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digitalmars.D - dchar undefined behaviour

reply tsbockman <thomas.bockman gmail.com> writes:
While working on updating and improving Lionello Lunesu's 
proposed fix for DMD issue #259, I have come across a value range 
propagation related issue with the dchar type.

The patch adds VRP-based compile-time evaluation of integer type 
comparisons, where possible. This caused the following issue:

The compiler will now optimize out attempts to handle invalid, 
out-of-range dchar values. For example:

dchar c = cast(dchar) uint.max;
if(c > 0x10FFFF)
     writeln("invalid");
else
     writeln("OK");

With constant folding for integer comparisons, the above will 
print "OK" rather than "invalid", as it should. The predicate (c 
 0x10FFFF) is simply *assumed* to be false, because the current 
starting range.imax for a dchar expression is dchar.max. So, this leads to the question: is making use of dchar values greater than dchar.max considered undefined behaviour, or not? 1. If it is UB, then there is quite a lot of D code (including std.uni) which must be corrected to use uint instead of dchar when dealing with values which could possibly fall outside the officially supported range. 2. If it is not UB, then the compiler needs to be updated to stop assuming that dchar values greater than dchar.max are impossible. This basically just means removing some of dchar's special treatment, and running it through more of the same code paths as uint. At the moment, I strongly prefer #2, but I suppose #1 could make sense if people think code which might have to deal with invalid code points can be isolated sufficiently from other unicode processing.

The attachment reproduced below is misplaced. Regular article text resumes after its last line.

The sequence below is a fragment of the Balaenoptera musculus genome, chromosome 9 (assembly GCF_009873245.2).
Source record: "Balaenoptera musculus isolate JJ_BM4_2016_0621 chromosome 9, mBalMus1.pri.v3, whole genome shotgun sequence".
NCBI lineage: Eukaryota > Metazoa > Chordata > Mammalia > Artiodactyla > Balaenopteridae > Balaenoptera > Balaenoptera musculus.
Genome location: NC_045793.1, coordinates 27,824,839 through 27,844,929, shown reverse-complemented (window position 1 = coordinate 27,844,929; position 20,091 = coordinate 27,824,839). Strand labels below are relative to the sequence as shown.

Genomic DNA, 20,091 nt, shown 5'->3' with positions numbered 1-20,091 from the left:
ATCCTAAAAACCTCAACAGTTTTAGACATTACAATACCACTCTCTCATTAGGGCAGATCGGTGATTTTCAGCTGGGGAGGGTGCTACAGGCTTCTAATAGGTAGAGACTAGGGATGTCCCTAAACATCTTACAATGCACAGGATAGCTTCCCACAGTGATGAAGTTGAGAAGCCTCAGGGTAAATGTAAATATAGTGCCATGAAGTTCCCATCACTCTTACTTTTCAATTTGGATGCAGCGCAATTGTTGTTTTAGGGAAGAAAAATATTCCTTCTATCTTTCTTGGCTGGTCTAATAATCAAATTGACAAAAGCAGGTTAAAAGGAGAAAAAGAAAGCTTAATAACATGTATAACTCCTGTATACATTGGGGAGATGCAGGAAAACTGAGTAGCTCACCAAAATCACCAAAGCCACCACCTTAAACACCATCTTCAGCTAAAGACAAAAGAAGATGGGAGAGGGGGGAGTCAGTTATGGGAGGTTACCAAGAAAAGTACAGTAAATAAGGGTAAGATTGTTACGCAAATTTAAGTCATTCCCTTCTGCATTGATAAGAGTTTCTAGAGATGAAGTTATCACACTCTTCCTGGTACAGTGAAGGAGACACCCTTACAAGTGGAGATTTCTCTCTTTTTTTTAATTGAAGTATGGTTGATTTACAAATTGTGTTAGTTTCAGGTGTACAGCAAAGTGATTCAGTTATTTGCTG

Oct 22 2015
next sibling parent reply Walter Bright <newshound2 digitalmars.com> writes:
On 10/22/2015 6:31 PM, tsbockman wrote:
 So, this leads to the question: is making use of dchar values greater than
 dchar.max considered undefined behaviour, or not?

 1. If it is UB, then there is quite a lot of D code (including std.uni) which
 must be corrected to use uint instead of dchar when dealing with values which
 could possibly fall outside the officially supported range.

 2. If it is not UB, then the compiler needs to be updated to stop assuming that